Pakistani Christians welcomed in Scotland
Published on 14 February, 2017
Pakistani Christians on a twinning visit to Glasgow have praised the Church of Scotland for its “incredible” support amidst growing difficulties in the city of Hyderabad.
The delegation, guests of the Presbytery of Glasgow, are on a week-long visit to strengthen existing friendships and to develop a twinning relationship. During their time here they are also visiting projects that support some of the most vulnerable people in Glasgow.
Rt Rev Arshed Kaleem John, Bishop of the Diocese of Hyderabad of the Church of Pakistan which is in Sindh Province, said his parishes were under “constant attack” from ‘landgrab mafia’ who make false claims upon church owned property.
“Too much time and energy is spent protecting our land and property through our legal system,” said the Bishop.
“It means we cannot focus our efforts on Mission as much as we would like to.”
The Bishop, who is being accompanied on the trip by his wife Narseen – herself a women’s outreach worker – said he was “delighted, glad and happy” that connections between Glasgow and his diocese were being deepened during the visit.
The delegation visited the WEvolution project in Glasgow which empowers women to start their own business.
The Bishop revealed he would like to see this project replicated in Hyderabad.
Rev Waris Emmanuel, of St Saviour’s Church in Sukkur, is also part of the visiting group.
The former builder, whose congregation is made up of 200 families, said he was impressed with “the style of working going on in Glasgow” throughout the various projects he was visiting.
Bill Gray, Glasgow Presbytery World Mission Convener, said it was “important to keep in touch with the wider church” and that twinning with Hyderabad – which is in the final stages of being agreed – was a “major tool” in showing solidarity with Christians in challenging parts of the world.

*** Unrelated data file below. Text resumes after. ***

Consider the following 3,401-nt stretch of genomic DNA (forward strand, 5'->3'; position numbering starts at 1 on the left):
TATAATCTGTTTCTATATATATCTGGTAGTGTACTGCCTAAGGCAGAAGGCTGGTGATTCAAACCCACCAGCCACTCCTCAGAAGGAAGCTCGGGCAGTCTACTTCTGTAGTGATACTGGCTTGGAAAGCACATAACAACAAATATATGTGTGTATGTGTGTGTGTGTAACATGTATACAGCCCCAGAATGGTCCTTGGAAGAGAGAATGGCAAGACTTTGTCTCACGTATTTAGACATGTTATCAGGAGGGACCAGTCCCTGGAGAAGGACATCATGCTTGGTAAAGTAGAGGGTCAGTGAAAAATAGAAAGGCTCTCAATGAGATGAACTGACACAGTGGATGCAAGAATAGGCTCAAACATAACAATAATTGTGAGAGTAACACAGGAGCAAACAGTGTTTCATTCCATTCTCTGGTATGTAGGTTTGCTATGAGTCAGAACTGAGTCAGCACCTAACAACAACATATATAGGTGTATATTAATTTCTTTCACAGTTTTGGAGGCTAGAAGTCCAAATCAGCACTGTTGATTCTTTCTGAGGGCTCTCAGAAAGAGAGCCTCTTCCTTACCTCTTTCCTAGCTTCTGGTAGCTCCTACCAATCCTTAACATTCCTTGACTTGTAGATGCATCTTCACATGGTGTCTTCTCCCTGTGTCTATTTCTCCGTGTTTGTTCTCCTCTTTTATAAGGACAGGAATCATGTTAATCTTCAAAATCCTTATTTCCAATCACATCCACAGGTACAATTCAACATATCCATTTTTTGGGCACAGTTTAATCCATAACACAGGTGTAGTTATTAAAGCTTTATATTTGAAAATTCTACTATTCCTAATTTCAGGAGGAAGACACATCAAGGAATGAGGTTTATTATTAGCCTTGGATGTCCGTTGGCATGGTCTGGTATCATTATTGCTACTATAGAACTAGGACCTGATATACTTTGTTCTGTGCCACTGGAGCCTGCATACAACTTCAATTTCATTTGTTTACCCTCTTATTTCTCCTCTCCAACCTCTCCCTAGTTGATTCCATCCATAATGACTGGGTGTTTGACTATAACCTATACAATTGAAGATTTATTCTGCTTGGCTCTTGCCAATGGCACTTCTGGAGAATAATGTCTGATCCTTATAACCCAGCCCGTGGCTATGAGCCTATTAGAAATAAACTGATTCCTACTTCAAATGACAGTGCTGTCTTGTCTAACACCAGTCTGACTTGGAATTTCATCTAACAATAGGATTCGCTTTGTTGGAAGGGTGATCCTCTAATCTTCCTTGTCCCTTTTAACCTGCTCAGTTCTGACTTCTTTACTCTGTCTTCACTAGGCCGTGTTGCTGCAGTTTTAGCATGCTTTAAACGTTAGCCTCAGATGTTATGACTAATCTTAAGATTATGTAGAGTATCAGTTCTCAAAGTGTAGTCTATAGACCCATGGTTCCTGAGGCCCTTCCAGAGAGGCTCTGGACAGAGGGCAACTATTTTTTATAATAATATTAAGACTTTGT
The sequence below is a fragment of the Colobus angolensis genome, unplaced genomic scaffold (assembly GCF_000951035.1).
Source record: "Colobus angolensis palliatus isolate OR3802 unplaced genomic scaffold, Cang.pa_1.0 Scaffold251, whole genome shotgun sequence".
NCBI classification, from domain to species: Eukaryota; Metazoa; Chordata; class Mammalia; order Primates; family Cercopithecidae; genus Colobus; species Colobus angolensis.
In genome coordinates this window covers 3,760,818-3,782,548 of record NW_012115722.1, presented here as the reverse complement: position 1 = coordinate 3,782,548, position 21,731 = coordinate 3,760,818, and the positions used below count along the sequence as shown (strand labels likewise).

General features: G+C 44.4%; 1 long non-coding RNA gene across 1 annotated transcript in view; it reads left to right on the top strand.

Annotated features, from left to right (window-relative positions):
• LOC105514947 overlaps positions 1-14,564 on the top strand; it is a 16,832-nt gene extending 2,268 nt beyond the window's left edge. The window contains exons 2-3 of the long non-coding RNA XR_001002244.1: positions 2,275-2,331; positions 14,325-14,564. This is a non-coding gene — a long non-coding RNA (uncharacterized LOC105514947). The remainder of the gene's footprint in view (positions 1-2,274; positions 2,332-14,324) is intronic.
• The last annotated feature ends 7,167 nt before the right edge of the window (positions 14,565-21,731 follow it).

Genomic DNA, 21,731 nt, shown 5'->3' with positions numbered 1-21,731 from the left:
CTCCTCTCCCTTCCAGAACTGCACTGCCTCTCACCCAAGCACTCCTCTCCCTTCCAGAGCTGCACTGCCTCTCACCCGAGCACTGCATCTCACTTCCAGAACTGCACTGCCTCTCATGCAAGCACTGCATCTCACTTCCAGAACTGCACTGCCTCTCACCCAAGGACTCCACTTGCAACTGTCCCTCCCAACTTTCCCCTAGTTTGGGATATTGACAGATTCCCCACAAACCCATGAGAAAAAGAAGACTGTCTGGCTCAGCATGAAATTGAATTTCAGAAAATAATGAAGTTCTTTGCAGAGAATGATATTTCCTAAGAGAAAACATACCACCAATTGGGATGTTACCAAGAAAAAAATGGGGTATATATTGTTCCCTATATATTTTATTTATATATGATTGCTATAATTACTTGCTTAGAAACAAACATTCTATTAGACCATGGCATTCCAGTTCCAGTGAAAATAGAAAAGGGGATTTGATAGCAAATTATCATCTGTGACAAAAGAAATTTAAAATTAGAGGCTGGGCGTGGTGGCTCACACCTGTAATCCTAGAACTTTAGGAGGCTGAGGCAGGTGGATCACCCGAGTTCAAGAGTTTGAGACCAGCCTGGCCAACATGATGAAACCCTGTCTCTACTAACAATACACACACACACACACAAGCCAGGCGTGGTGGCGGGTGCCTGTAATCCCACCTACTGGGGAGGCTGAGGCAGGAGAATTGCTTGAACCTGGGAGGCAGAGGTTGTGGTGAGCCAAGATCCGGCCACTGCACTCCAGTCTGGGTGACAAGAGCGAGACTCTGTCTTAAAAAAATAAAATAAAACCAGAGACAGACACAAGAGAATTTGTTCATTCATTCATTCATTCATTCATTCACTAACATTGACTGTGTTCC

Mr Gray, who visited Hyderabad last year as part of a presbytery visit, added :“We also have much to learn from our brothers and sisters in Pakistan”.
Carol Finlay, World Mission Council’s twinning and local development secretary, who met with the delegation in Church Offices in Edinburgh, said: “It is great to see how the relationship between these two areas of the world is developing, bonds of friendship are being strengthened and plans for mutual learning are being laid down during this visit.
"We are pleased to be able to offer funding from our Faithshare Visitors Programme to allow these visits to happen and recognise the value in making global connections.”
The Kirk has had a presence in Pakistan since 1857 when Rev Thomas Hunter went to Sialkot, then part of India.
Only months after arriving, he, his wife and their infant son were murdered in the First Indian War of Independence. A succession of missionaries have travelled to the country ever since.
The Church of Scotland helped pave the way for the creation of a national Protestant Church in Pakistan following the partition of British India in 1947.
On All Saints Day in 1970, the Church of Pakistan came into being as an ecumenical organisation representing Anglicans, Congregationalists, Lutherans, Methodists and Presbyterians.
Today the Church has over 500,000 members in 460 parishes.
The Church of Scotland supports various institutions, projects, advocacy work and twinnings across Pakistan, where Christians make up only 2% of the 191 million strong population.